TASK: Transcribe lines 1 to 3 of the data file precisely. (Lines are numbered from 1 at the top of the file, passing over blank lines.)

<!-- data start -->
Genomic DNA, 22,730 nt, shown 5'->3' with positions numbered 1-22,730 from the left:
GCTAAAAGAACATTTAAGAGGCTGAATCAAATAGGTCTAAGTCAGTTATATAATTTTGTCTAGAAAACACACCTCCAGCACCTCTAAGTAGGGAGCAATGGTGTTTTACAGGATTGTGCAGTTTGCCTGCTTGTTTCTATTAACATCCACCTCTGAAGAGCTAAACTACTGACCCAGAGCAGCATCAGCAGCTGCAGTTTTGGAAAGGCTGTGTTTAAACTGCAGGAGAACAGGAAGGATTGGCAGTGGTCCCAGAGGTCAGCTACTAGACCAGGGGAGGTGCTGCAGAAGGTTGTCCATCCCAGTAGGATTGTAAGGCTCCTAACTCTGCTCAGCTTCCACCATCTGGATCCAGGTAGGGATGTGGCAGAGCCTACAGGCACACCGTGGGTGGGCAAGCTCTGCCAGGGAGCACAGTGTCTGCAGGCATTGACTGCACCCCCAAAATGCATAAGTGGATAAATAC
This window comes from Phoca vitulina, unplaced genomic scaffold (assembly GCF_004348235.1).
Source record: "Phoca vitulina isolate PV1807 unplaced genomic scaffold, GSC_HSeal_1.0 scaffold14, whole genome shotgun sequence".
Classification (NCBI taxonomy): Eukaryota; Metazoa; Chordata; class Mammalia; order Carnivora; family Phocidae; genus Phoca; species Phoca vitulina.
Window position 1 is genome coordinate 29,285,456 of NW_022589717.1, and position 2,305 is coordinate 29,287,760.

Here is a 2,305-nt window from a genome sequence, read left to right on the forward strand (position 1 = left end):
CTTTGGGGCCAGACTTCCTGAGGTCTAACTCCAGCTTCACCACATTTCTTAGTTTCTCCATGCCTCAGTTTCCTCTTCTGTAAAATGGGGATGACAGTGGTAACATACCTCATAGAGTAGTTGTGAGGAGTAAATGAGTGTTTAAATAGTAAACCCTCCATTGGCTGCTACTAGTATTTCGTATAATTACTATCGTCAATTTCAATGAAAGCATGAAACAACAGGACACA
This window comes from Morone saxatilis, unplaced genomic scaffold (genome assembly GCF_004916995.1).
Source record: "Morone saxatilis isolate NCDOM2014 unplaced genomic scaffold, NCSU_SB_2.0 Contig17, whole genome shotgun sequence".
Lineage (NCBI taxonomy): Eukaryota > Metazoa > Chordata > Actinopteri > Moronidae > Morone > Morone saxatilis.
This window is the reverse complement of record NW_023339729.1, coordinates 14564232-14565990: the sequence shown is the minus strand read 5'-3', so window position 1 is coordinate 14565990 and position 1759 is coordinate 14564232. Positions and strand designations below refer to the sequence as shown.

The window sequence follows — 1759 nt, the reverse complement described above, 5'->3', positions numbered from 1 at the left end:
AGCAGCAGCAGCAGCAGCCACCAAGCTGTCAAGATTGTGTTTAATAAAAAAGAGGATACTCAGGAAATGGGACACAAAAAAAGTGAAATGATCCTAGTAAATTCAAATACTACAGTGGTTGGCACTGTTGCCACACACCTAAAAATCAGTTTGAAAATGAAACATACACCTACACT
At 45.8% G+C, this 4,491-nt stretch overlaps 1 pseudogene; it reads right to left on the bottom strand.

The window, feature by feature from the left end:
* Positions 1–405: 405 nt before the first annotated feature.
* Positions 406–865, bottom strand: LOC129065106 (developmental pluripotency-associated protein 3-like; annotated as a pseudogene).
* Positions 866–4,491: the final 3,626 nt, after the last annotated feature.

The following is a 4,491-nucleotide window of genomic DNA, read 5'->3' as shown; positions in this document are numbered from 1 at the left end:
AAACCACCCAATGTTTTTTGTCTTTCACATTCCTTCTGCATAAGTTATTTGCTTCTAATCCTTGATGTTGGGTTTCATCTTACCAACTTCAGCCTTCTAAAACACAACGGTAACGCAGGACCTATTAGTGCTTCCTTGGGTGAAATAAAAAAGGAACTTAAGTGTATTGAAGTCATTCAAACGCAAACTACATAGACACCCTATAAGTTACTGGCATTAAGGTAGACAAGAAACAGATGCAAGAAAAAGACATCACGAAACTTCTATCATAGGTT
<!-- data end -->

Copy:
Genomic DNA, 22,730 nt, shown 5'->3' with positions numbered 1-22,730 from the left:
GCTAAAAGAACATTTAAGAGGCTGAATCAAATAGGTCTAAGTCAGTTATATAATTTTGTCTAGAAAACACACCTCCAGCACCTCTAAGTAGGGAGCAATGGTGTTTTACAGGATTGTGCAGTTTGCCTGCTTGTTTCTATTAACATCCACCTCTGAAGAGCTAAACTACTGACCCAGAGCAGCATCAGCAGCTGCAGTTTTGGAAAGGCTGTGTTTAAACTGCAGGAGAACAGGAAGGATTGGCAGTGGTCCCAGAGGTCAGCTACTAGACCAGGGGAGGTGCTGCAGAAGGTTGTCCATCCCAGTAGGATTGTAAGGCTCCTAACTCTGCTCAGCTTCCACCATCTGGATCCAGGTAGGGATGTGGCAGAGCCTACAGGCACACCGTGGGTGGGCAAGCTCTGCCAGGGAGCACAGTGTCTGCAGGCATTGACTGCACCCCCAAAATGCATAAGTGGATAAATAC
This window comes from Phoca vitulina, unplaced genomic scaffold (assembly GCF_004348235.1).